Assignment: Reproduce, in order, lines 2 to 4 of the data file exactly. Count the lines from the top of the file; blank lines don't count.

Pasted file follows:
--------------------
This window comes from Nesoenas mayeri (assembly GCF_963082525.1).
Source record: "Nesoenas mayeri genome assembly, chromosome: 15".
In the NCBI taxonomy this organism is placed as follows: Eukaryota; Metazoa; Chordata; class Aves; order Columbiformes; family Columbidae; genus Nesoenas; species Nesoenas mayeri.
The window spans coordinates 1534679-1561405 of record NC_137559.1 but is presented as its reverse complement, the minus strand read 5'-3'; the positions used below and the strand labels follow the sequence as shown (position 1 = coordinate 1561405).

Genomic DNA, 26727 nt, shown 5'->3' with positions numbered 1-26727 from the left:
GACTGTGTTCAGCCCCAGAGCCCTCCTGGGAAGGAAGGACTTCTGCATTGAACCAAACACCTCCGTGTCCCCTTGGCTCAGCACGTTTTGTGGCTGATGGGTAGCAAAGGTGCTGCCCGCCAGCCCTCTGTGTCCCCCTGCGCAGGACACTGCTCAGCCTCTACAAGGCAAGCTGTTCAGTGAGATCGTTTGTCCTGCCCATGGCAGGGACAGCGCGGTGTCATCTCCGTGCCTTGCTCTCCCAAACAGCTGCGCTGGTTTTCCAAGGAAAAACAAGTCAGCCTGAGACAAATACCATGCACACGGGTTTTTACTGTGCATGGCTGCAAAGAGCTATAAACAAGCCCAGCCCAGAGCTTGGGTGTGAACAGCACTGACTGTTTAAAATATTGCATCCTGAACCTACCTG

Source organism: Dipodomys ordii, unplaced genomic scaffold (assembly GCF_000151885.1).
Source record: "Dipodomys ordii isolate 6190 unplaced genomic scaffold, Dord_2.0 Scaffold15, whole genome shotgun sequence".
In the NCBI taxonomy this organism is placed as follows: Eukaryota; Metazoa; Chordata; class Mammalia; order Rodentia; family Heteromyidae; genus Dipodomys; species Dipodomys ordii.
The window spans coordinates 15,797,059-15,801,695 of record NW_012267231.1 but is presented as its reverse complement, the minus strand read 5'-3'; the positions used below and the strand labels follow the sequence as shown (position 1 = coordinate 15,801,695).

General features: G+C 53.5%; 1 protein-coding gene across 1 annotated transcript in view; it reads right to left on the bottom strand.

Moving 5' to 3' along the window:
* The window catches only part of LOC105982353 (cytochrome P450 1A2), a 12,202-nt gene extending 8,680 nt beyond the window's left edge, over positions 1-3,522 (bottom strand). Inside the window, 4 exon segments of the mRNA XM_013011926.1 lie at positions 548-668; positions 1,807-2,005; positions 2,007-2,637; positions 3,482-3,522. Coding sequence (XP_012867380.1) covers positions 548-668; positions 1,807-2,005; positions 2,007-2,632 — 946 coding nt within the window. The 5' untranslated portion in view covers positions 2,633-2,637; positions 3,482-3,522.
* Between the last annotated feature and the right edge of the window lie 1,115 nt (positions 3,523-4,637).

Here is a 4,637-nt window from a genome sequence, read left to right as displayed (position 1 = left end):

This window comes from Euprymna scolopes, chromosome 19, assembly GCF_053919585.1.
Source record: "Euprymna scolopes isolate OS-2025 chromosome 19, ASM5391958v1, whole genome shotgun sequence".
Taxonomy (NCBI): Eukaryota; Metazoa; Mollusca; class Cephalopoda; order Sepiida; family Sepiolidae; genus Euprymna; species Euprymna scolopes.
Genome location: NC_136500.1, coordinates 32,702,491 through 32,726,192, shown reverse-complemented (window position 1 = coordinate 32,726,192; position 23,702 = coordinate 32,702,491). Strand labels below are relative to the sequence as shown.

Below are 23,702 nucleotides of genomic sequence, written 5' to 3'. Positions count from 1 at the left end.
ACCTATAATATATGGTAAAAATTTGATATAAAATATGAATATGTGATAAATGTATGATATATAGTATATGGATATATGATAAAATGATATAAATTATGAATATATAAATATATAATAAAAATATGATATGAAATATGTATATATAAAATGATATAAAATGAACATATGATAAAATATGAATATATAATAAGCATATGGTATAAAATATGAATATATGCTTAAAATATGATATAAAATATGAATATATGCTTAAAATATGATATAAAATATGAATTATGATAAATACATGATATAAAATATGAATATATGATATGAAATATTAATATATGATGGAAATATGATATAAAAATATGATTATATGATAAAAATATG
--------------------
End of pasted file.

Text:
Source record: "Nesoenas mayeri genome assembly, chromosome: 15".
In the NCBI taxonomy this organism is placed as follows: Eukaryota; Metazoa; Chordata; class Aves; order Columbiformes; family Columbidae; genus Nesoenas; species Nesoenas mayeri.
The window spans coordinates 1534679-1561405 of record NC_137559.1 but is presented as its reverse complement, the minus strand read 5'-3'; the positions used below and the strand labels follow the sequence as shown (position 1 = coordinate 1561405).